So as we look across all the different channels, we start thinking, how can I measure ease across channels? Of course, in one way, that's client easy score, but there are other things you can measure. So for instance, channel switching, you know, did I go from chat to phone? Did I go from digital to online? So we can measure that, again, as part of the ease, we can measure digital containment, that I stay online and finish my process.
So going back to your example, that you kind of abandoned your digital, we really focus on that and understand that containment and understand did we get that straight through processing completed?
Checking in on Repeat Calls, Predictive Resolution
For resolution, we look at repeat calls, we look at closed loop follow up things like once we say we're going to complete a ticket and do a process and then ultimately, did we follow up with that resolution in a timely manner. We look at predictive resolution, so we even look at the idea of does it appear like we might have resolved the issue in the conversation using text analytics. You know, efficiency, we look at metrics like handle time, like everybody does. We look at time on page from a digital perspective, hold time, a lot of those efficiency metrics continue to drive and a lot of that is traditional.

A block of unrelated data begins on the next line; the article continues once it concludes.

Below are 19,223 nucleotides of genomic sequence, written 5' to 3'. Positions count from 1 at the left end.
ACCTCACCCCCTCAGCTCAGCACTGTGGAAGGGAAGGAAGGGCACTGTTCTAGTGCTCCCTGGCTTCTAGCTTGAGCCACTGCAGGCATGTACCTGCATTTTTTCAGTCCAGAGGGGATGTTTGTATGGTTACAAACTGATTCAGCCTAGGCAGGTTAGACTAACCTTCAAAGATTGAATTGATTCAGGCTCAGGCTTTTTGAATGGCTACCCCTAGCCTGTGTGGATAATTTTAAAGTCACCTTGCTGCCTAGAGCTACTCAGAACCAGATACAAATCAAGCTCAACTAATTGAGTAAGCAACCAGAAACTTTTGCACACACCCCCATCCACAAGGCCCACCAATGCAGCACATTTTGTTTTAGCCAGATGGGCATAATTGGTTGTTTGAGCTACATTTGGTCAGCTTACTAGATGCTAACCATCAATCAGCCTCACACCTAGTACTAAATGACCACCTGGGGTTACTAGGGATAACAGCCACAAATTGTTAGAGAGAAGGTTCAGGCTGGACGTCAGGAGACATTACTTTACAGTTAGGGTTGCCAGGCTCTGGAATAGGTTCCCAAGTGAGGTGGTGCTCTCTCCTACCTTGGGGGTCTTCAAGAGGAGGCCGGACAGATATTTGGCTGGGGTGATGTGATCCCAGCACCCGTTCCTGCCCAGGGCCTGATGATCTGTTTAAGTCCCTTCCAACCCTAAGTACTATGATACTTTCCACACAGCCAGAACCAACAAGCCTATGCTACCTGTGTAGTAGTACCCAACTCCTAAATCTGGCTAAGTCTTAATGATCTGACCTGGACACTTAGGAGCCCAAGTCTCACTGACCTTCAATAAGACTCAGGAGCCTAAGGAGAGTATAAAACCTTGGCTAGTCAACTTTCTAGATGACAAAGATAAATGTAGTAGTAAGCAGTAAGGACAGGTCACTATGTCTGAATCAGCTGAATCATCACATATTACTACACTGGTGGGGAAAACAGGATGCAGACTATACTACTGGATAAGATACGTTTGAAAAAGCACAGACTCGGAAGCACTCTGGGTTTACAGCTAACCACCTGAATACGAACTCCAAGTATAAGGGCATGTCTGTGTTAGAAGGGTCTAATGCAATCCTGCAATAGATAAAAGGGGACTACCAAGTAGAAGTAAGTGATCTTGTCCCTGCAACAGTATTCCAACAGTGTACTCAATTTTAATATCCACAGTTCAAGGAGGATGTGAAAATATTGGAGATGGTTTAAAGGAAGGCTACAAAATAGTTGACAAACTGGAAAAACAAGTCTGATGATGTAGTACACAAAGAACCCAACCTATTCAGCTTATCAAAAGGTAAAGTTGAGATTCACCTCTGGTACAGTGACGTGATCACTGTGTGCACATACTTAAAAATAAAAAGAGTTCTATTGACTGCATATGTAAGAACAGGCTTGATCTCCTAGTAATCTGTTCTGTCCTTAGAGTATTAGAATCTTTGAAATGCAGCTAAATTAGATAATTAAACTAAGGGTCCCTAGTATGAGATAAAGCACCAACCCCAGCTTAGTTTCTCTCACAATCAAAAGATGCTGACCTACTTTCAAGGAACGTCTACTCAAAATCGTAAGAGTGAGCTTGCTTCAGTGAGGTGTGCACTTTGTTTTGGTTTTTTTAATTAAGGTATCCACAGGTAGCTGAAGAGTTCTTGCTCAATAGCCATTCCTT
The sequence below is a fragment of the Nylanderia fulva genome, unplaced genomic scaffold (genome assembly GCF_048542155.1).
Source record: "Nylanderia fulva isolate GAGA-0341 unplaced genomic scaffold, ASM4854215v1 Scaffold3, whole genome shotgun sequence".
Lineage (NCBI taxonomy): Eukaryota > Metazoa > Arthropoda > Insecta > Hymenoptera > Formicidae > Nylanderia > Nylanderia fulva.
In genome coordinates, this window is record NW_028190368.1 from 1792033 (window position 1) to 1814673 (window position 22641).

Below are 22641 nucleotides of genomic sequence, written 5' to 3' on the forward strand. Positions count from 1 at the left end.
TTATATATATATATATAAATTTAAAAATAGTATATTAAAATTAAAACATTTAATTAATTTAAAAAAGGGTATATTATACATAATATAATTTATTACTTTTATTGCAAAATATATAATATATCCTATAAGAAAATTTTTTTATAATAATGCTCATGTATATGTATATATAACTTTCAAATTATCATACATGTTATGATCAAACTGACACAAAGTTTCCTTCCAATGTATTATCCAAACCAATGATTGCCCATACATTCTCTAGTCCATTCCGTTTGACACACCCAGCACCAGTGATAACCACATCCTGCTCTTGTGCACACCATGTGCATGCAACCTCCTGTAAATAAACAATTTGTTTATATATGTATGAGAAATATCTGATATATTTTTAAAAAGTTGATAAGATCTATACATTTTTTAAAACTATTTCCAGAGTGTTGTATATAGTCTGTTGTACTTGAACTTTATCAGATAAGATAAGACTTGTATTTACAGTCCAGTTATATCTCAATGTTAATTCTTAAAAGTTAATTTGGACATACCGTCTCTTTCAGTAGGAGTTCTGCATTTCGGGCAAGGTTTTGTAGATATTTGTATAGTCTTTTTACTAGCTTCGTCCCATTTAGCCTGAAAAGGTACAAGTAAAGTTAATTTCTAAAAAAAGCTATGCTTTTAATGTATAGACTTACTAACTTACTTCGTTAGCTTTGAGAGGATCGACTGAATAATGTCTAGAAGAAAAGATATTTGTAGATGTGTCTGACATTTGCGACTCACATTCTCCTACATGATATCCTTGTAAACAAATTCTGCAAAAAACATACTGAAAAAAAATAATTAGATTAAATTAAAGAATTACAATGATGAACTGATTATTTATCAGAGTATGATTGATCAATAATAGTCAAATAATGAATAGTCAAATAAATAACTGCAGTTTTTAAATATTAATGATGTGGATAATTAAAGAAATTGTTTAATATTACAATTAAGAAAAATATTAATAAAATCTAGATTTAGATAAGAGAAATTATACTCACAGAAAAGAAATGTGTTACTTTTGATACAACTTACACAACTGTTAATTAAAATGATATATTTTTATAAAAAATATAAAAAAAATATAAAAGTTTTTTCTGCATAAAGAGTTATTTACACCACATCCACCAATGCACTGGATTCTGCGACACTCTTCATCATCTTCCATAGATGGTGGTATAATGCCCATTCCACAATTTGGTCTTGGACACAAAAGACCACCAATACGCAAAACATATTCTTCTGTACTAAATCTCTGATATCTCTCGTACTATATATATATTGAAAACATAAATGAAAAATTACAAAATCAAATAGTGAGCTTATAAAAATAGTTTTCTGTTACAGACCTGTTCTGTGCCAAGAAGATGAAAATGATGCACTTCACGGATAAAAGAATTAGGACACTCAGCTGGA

But we also look at sentiment, we look at the emotional triggers, because what we find is, especially if there's a high-effort situation, leveraged against also very low sentiment, not only do you have the effort being hard, but it's a very emotional effort, we know putting those two together is kind of a big challenge.
So as we looked at finding solutions, it's really about bringing those pieces together. And so ultimately, the other piece that we are heavily focused on is getting everybody on the same page with what our clients trying to do?
So again, going back to channel potentially, you know, looking at their own focus, a lot of times, we may not even track the same activity across the multiple channels. But what we did, in a very strong sense was create this enterprise classification for Schwab that said, hey, no matter which channel you use, if you're calling to do X, we're gonna measure that consistently across all the channels. So if you call or go online, or you're chatting, or you're on the mobile app, trying to do the same thing, we're measuring you equally across so we can better understand that experience.